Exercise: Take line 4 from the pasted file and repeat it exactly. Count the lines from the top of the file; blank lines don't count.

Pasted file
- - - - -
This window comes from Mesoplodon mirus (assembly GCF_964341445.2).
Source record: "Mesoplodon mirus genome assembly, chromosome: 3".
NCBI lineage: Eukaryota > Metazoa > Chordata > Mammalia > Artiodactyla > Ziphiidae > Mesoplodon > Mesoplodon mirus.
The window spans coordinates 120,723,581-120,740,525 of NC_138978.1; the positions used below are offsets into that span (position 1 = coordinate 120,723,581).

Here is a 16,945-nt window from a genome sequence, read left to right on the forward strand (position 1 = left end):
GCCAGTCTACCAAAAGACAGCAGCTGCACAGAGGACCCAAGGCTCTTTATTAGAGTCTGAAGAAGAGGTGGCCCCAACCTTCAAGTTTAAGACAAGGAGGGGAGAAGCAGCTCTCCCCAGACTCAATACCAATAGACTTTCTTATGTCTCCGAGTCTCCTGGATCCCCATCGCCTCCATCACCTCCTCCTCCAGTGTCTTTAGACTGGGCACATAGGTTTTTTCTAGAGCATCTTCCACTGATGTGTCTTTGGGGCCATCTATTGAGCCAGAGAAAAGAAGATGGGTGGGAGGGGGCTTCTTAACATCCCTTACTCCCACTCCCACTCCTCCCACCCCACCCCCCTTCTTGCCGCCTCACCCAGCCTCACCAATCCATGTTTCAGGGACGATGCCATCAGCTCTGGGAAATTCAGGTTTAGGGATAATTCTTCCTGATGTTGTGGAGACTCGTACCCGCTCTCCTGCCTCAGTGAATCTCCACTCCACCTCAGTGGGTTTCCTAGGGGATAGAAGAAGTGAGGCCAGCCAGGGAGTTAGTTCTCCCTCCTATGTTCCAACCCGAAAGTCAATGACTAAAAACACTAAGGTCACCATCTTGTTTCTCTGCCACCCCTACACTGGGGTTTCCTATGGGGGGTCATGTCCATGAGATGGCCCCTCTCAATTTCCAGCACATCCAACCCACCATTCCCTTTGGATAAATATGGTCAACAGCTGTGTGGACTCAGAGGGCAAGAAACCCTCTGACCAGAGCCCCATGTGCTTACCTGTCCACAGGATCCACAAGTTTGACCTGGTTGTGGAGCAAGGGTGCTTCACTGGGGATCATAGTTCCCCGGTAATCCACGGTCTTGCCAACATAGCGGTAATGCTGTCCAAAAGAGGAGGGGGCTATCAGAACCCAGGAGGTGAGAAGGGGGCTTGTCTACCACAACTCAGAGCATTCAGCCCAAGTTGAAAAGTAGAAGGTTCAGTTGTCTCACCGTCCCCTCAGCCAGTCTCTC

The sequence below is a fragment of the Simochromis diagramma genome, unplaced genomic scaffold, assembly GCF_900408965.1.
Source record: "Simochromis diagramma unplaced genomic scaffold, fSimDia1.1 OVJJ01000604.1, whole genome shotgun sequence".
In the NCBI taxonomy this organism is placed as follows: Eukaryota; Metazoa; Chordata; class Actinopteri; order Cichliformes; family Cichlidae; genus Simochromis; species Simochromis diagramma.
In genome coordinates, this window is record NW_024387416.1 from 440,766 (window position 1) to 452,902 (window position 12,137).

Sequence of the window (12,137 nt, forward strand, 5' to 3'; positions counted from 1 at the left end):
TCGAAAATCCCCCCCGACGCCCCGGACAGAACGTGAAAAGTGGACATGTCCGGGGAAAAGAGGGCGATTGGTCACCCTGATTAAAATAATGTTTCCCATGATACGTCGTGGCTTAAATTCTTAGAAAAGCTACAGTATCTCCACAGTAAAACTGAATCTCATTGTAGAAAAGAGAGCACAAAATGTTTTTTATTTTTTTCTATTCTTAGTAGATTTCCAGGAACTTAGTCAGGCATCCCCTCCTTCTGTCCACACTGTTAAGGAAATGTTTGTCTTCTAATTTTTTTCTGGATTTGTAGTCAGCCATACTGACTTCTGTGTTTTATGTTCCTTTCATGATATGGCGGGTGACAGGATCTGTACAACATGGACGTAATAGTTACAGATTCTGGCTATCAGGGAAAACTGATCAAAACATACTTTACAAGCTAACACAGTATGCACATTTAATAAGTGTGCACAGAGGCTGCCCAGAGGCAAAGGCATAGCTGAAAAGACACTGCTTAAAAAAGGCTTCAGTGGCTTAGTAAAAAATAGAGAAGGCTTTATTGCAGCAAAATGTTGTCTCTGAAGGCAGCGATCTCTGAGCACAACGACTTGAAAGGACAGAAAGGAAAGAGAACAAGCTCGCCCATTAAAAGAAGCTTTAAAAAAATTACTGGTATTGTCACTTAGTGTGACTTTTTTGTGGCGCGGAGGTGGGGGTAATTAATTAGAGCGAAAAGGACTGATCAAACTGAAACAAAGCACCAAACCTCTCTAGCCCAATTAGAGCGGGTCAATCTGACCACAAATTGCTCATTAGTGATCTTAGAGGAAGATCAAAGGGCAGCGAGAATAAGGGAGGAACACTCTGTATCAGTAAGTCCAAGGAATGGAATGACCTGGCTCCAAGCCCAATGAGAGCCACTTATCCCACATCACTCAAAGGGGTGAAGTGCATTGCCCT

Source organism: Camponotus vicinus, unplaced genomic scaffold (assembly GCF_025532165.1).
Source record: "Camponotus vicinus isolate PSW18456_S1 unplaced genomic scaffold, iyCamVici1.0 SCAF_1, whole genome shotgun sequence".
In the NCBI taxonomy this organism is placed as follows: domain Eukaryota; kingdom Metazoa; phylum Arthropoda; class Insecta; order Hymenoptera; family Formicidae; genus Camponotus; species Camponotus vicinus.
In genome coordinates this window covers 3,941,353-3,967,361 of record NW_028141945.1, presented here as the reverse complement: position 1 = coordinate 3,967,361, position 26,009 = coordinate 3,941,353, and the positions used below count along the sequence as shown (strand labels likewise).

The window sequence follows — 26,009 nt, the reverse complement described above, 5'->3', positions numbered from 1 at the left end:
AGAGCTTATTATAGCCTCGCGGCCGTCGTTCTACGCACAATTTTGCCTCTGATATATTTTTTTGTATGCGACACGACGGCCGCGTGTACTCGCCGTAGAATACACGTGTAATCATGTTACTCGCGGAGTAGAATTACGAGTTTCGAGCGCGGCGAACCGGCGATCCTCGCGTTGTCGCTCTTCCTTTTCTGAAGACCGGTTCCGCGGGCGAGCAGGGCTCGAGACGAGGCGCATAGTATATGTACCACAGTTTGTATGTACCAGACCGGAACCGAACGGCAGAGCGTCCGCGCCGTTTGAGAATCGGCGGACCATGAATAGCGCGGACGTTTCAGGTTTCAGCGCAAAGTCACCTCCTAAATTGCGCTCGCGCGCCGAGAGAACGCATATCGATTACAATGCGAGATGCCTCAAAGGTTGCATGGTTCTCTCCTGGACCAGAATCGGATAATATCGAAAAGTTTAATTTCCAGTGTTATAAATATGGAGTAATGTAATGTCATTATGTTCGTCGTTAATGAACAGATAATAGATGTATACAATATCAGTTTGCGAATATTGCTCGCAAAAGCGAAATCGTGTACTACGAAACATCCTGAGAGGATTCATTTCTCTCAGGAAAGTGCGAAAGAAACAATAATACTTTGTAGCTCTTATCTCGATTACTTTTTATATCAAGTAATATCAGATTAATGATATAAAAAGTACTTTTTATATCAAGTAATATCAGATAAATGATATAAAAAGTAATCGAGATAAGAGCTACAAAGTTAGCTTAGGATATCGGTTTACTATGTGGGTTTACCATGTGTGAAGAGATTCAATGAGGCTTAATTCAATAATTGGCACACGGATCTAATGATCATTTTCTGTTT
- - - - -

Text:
The window spans coordinates 120,723,581-120,740,525 of NC_138978.1; the positions used below are offsets into that span (position 1 = coordinate 120,723,581).